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Pelavin: "This regulation will alarmingly narrow patients' access to a wide range of basic health services"
Contact: Kate Bigam or Jill Zimmerman
202.387.2800 | firstname.lastname@example.org
WASHINGTON, D.C., December 19, 2008 - The Department of Health and Human Services published today a broad new so-called "Right of Conscience" regulation that would limit patients' access to reproductive health services and information. In response to this regulation, Mark Pelavin, Associate Director of the Religious Action Center of Reform Judaism, issued the following statement:
We are deeply concerned by the Bush Administration's "Right of Conscience" rule, as its overly broad definitions and diminished right of patients' access to services is profoundly troubling. Unless reversed, this regulation will alarmingly narrow patients' access to a wide range of basic health services and information, including reproductive health services, by allowing physicians, pharmacists and other health providers to refuse to offer services they deem morally objectionable.
As a religious body, we are concerned with resolving the conflict when a health care provider objects on religious grounds to providing the care sought by the patient. This involves balancing the provider's religious liberty against the patient's right to make her own health care decisions. Our fundamental principle is that patients should be provided with the health care they request without delay. Only when accommodation of religious objections can be achieved consistent with this goal should such objections be accommodated.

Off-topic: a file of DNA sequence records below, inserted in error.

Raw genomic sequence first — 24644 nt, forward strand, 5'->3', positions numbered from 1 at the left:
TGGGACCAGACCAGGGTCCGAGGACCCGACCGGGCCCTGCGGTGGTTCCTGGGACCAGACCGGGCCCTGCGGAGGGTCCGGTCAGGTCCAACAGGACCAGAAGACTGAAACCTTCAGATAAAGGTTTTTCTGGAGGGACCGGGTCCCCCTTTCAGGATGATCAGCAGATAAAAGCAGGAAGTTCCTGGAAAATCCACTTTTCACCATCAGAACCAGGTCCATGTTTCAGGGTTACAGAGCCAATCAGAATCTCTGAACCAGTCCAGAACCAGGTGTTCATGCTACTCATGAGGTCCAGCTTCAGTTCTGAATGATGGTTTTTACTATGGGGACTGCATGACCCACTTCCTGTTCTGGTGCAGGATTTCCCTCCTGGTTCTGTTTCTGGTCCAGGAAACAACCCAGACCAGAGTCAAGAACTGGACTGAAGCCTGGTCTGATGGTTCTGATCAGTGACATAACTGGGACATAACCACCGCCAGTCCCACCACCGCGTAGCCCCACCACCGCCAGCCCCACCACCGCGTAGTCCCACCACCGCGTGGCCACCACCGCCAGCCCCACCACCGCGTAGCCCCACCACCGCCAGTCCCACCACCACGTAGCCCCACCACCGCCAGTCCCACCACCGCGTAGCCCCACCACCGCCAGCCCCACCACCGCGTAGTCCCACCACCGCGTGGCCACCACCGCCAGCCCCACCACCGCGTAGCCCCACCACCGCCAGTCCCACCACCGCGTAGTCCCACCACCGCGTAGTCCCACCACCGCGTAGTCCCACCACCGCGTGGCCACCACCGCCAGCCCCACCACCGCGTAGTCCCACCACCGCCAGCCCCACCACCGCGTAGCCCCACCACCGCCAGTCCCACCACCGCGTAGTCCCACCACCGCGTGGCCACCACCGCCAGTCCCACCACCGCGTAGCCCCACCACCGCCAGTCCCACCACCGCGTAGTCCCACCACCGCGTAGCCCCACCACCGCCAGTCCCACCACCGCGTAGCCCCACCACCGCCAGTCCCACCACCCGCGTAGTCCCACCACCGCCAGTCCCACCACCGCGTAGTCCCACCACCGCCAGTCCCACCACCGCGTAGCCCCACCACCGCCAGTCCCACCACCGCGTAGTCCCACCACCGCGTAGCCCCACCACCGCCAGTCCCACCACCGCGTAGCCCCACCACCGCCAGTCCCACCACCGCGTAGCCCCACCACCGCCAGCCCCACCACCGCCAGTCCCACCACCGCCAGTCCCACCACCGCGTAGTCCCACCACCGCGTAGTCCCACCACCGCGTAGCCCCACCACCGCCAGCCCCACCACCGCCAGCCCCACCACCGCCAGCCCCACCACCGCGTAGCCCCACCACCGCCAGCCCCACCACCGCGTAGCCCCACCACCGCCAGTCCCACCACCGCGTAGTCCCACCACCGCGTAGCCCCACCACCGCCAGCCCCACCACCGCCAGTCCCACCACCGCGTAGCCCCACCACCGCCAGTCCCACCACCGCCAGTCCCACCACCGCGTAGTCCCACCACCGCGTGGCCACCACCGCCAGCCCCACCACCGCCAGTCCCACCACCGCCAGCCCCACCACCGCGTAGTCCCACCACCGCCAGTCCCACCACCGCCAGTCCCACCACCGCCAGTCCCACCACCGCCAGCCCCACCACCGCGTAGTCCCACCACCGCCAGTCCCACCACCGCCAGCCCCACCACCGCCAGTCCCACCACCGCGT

The Reform Jewish Movement's longstanding commitment to the principles of religious liberty and reproductive freedom are not mutually exclusive goals, though the "Right of Conscience" rule creates the false dynamic of a zero sum game. The Union for Reform Judaism, the Central Conference of American Rabbis, Women of Reform Judaism, and the North American Federation of Temple Youth have consistently, and in a wide variety of contexts, condemned government interference with an individual's right to practice his or her own religion. Similarly, for decades, the Reform Movement has supported a woman's right to control her own reproductive health decisions. Striking the proper balance between these two commitments is critical.
We call upon President-elect Obama and Secretary-designate Daschle to take the necessary action to reverse this regulation as quickly as possible. In the continued battle over reproductive rights, we, as Reform Jews and as people of faith, stand firmly in our commitment to protect women's access to reproductive health services.